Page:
And, how about a big Happy Belated Birthday to Coca-Cola’s “Hobble-Skirt” contour bottle design, which was patented on November 16, 1915, with the bottle actually going into production in early 1916. The nick name of “Hobble-Skirt” was derived since the contour form of the bottle resembled a dress popular in the early 1900’s. The dress was very narrow below the knees that movement was restricted, which resulted in the women you wore the dress to hobble when they walked.
Another great event worth attending is at The Museum of American Glass at Wheaton Arts in Millville, New Jersey through December 31, 2016, called “From the Ground Up”, with an exhibition of artifacts recovered from excavations along I-95 in Philadelphia. The unearthed artifacts, numbering almost a million items, cover over five thousand years of history. This exhibition will focus on two industries, glass blowing and pottery manufacturing, telling the story of glass workers and potters in the region. Also featured in a large assortment of American blown glass, flasks, bottles, rare nursing bottles, and tableware from the Union Glass Works (1826-1842) and Dyottville Glass Works (1830-1901).
Some of you collectors may have heard about the recent reproductions of Bitter bottles now being produced. The current reproductions are flowing into the market place from China and India. One is the Drake’s Plantation Bitters, another is the Old Sachem Bitter, and the last are Wigwam Tonic Bottles. The Drake’s comes with a reproduction label, but some sellers are removing the labels to make the bottle look more authentic. Also, the tooled tops appear to look more like tooled tops you’d find on early 1900 bottles.
The original Drake’s has an applied top or tooled top to look like the top as applied. On the Old Sachem the embossing is a bad attempt to look good. It is smaller and does not stand out. The base is also a good indicator with the mold seam running across the bottom while the reproduction doesn’t. Reproductions will always be made and the collectors needs to always be on the alert. Remember, if you not sure and it doesn’t look right, then walk away.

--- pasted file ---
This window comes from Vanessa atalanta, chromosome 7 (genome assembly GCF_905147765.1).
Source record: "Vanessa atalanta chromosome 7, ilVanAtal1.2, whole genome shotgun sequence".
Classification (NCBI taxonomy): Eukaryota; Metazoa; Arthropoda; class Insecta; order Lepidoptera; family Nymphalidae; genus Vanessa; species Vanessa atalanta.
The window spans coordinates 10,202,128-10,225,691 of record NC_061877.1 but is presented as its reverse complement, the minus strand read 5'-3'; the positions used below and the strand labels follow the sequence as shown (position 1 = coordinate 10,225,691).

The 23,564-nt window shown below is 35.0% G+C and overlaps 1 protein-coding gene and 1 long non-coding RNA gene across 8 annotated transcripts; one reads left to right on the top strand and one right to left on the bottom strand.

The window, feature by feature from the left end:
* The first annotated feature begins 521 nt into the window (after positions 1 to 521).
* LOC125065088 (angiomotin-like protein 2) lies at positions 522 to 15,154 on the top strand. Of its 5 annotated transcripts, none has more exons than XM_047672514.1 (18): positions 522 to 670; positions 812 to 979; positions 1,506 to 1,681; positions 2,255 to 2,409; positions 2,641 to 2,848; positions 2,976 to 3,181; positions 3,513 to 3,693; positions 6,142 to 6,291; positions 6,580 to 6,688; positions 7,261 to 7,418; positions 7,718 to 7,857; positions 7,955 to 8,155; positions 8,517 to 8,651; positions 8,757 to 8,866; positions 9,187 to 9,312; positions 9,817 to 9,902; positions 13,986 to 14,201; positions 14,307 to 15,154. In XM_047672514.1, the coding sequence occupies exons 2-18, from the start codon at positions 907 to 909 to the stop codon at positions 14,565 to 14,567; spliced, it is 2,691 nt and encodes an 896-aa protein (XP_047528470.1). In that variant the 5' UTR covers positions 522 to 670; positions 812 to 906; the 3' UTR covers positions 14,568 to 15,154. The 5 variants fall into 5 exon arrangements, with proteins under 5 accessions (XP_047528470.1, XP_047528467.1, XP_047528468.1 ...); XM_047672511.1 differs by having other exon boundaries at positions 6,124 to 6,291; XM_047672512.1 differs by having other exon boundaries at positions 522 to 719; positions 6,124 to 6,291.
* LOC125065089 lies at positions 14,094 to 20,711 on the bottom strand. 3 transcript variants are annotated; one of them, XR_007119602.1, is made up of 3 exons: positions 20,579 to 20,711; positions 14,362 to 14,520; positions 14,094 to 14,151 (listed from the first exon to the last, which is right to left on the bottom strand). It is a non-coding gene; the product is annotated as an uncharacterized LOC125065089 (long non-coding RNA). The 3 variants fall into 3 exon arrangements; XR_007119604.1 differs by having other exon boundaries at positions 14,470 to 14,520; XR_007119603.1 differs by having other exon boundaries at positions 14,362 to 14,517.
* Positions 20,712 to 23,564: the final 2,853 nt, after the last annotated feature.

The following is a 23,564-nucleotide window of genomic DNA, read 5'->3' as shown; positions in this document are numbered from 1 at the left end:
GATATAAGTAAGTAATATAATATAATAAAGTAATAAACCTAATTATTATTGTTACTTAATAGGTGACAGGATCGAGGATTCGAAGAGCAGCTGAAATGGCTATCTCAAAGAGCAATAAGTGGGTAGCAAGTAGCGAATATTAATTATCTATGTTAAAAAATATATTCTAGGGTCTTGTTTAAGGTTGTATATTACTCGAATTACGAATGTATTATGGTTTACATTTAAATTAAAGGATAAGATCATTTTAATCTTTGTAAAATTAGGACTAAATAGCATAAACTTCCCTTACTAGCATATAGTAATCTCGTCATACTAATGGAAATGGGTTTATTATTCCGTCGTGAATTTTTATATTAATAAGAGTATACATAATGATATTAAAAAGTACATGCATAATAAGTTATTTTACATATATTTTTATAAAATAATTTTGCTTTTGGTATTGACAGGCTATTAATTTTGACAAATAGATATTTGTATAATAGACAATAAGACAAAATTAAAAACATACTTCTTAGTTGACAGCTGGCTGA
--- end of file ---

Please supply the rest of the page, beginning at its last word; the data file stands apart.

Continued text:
Auctions Companies – Bottle Collecting News
Glass Works Auctions – PO Box 180, East Greenville, PA 18041
Information: Jim Hagenbuch, 215-679-5849
Consignments being accepted for 2016 Auctions
American Bottle Auctions- 915 28th St., Sacramento, CA 95816
Information: Jeff Wichmann 800-806-7722
Norman C. Heckler & Company – 79 Bradford Corner Road, Woodstock Valley, CT
Information: Norm Heckler 860-974-1634
McMurray Antiques Auctions: Terry McMurray
PO Box 393, Kirkwood, N.Y.
American Glass Gallery – John Pastor
PO Box 227
New Hudson, MI 48165
American Pottery Auction – PO Box 434, 10931 Main Street, Clarence, NY 14031
Information: Vicki & Bruce Waasdorp 716-759-2361
Glass Discoveries – Ray Klingensmith, PO Box 628, Parkman, OH 44080,740-432-4302Holabird’s Western Americana Collections 3555 Airway Drive, Suite #308 Reno, NV 89511
Information: Fred Holabird 775-851-1859 Morphy Auctions 2000 N. Reading Road Denver, PA 17517 Information: email@example.com/www.morphyauctions.com Rich Penn Auctions PO Box 1355 Waterloo, IA 50704 Information: firstname.lastname@example.org Showtime Auction Service 22619 Monterey Dr. Woodhaven, MI 48183 Information: email@example.com/www.showtimeauctions.com